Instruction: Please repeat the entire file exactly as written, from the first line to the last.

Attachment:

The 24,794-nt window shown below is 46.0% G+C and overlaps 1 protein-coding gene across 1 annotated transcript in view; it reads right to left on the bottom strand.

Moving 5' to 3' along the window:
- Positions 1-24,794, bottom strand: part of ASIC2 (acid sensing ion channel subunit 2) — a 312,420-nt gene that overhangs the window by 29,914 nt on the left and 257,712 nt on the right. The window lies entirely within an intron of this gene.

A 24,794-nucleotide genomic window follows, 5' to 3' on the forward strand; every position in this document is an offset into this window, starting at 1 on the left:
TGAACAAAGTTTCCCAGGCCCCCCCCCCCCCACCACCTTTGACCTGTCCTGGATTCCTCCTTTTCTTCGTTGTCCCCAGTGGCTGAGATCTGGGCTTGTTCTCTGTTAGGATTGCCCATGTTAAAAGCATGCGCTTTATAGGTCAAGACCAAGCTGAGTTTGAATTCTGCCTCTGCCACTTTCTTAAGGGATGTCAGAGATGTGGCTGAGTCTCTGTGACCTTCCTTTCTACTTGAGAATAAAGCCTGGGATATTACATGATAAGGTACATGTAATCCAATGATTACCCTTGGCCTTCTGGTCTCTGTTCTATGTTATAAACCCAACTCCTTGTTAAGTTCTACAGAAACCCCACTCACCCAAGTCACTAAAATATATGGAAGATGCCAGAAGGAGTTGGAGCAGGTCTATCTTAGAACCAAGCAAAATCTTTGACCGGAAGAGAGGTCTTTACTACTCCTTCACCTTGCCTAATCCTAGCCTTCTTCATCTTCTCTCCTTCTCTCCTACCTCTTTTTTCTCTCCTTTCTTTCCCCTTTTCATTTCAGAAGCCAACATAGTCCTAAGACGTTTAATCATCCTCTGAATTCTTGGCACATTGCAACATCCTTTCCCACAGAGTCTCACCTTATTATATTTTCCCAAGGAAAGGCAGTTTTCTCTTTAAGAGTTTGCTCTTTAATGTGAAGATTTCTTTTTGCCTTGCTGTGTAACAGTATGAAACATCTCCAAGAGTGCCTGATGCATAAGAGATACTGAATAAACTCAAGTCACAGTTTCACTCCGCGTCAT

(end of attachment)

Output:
The 24,794-nt window shown below is 46.0% G+C and overlaps 1 protein-coding gene across 1 annotated transcript in view; it reads right to left on the bottom strand.

Moving 5' to 3' along the window:
- Positions 1-24,794, bottom strand: part of ASIC2 (acid sensing ion channel subunit 2) — a 312,420-nt gene that overhangs the window by 29,914 nt on the left and 257,712 nt on the right. The window lies entirely within an intron of this gene.

A 24,794-nucleotide genomic window follows, 5' to 3' on the forward strand; every position in this document is an offset into this window, starting at 1 on the left:
TGAACAAAGTTTCCCAGGCCCCCCCCCCCCCACCACCTTTGACCTGTCCTGGATTCCTCCTTTTCTTCGTTGTCCCCAGTGGCTGAGATCTGGGCTTGTTCTCTGTTAGGATTGCCCATGTTAAAAGCATGCGCTTTATAGGTCAAGACCAAGCTGAGTTTGAATTCTGCCTCTGCCACTTTCTTAAGGGATGTCAGAGATGTGGCTGAGTCTCTGTGACCTTCCTTTCTACTTGAGAATAAAGCCTGGGATATTACATGATAAGGTACATGTAATCCAATGATTACCCTTGGCCTTCTGGTCTCTGTTCTATGTTATAAACCCAACTCCTTGTTAAGTTCTACAGAAACCCCACTCACCCAAGTCACTAAAATATATGGAAGATGCCAGAAGGAGTTGGAGCAGGTCTATCTTAGAACCAAGCAAAATCTTTGACCGGAAGAGAGGTCTTTACTACTCCTTCACCTTGCCTAATCCTAGCCTTCTTCATCTTCTCTCCTTCTCTCCTACCTCTTTTTTCTCTCCTTTCTTTCCCCTTTTCATTTCAGAAGCCAACATAGTCCTAAGACGTTTAATCATCCTCTGAATTCTTGGCACATTGCAACATCCTTTCCCACAGAGTCTCACCTTATTATATTTTCCCAAGGAAAGGCAGTTTTCTCTTTAAGAGTTTGCTCTTTAATGTGAAGATTTCTTTTTGCCTTGCTGTGTAACAGTATGAAACATCTCCAAGAGTGCCTGATGCATAAGAGATACTGAATAAACTCAAGTCACAGTTTCACTCCGCGTCAT